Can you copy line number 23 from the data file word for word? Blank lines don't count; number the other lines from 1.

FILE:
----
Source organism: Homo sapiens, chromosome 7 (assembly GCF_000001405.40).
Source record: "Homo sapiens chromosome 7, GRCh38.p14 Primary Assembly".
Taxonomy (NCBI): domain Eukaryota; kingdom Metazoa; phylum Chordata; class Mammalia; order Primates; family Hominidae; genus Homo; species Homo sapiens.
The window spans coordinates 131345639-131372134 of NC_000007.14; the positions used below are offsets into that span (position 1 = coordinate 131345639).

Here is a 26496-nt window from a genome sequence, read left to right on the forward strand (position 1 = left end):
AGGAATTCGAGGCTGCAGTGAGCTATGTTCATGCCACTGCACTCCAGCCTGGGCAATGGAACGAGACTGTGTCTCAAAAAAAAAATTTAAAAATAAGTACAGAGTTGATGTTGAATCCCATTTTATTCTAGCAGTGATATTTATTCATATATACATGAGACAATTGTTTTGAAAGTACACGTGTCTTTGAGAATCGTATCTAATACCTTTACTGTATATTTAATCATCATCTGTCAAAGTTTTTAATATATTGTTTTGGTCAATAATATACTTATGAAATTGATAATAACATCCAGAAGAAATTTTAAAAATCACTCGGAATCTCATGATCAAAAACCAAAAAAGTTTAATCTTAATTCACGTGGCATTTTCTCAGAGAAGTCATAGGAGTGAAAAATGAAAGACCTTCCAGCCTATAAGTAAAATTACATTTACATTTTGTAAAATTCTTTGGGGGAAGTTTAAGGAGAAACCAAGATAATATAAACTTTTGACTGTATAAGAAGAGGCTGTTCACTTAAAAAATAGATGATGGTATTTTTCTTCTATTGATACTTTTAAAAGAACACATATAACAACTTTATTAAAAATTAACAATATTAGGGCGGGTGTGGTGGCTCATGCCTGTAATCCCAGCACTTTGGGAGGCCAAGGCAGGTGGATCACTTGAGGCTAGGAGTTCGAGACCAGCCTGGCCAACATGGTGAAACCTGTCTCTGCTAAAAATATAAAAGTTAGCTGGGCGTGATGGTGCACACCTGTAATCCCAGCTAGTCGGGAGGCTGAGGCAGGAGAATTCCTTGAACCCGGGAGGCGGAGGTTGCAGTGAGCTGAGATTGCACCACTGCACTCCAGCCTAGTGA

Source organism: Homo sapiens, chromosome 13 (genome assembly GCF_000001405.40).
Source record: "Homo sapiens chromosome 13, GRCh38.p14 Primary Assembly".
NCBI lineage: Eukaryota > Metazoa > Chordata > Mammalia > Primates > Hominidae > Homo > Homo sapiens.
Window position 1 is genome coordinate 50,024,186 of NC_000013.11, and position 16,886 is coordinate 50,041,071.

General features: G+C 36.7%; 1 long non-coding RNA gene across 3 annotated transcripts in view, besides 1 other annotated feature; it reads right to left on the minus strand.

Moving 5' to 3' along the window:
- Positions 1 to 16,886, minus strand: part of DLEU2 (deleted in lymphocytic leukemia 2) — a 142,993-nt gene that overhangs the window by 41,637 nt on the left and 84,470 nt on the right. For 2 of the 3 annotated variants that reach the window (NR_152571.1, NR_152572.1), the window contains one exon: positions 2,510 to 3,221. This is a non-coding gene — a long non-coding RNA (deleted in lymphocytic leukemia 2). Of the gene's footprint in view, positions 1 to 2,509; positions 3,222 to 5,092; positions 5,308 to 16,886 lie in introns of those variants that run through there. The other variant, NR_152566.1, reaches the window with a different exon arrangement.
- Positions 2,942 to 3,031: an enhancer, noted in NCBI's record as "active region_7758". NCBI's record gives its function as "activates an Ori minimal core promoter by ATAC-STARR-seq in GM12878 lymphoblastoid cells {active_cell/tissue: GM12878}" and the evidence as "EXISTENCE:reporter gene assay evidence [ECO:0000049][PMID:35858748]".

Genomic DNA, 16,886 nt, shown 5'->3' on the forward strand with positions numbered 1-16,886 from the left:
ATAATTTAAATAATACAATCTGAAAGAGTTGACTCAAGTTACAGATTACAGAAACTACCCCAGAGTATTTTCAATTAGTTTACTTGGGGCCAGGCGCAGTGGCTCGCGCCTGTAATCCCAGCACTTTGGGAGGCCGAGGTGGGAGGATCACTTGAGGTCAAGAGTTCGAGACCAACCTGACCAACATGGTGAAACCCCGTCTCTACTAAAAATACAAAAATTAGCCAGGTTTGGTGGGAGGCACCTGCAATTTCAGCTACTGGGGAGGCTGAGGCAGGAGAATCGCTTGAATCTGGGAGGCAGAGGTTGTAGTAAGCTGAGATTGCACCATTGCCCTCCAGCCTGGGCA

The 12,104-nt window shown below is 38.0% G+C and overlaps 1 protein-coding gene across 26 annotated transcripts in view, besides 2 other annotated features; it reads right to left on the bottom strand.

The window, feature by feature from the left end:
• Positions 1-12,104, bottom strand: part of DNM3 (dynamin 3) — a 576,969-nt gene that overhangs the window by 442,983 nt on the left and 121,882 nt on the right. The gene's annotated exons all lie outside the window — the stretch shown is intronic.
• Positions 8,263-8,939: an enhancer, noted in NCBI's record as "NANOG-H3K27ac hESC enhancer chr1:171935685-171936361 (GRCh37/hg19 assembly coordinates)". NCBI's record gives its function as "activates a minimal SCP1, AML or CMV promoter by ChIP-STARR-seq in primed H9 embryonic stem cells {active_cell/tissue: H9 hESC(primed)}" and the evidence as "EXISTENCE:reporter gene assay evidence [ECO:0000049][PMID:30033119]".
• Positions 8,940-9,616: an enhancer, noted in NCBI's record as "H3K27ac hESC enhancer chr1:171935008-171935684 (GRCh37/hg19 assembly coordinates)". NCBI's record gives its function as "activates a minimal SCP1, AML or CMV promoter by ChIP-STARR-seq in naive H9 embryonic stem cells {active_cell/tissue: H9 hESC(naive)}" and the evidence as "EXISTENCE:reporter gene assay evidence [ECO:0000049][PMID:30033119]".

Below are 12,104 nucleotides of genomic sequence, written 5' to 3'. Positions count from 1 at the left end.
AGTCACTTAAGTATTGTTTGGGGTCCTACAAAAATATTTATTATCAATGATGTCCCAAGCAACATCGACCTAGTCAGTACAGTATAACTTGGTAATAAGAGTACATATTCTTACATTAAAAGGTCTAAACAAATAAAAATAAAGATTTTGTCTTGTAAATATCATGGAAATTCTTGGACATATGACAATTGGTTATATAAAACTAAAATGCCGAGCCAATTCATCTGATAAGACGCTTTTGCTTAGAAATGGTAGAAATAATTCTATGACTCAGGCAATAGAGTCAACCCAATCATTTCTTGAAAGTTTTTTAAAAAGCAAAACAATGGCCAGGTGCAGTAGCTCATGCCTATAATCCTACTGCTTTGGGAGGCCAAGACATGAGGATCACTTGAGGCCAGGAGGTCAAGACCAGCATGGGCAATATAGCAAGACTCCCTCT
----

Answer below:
AGTCACTTAAGTATTGTTTGGGGTCCTACAAAAATATTTATTATCAATGATGTCCCAAGCAACATCGACCTAGTCAGTACAGTATAACTTGGTAATAAGAGTACATATTCTTACATTAAAAGGTCTAAACAAATAAAAATAAAGATTTTGTCTTGTAAATATCATGGAAATTCTTGGACATATGACAATTGGTTATATAAAACTAAAATGCCGAGCCAATTCATCTGATAAGACGCTTTTGCTTAGAAATGGTAGAAATAATTCTATGACTCAGGCAATAGAGTCAACCCAATCATTTCTTGAAAGTTTTTTAAAAAGCAAAACAATGGCCAGGTGCAGTAGCTCATGCCTATAATCCTACTGCTTTGGGAGGCCAAGACATGAGGATCACTTGAGGCCAGGAGGTCAAGACCAGCATGGGCAATATAGCAAGACTCCCTCT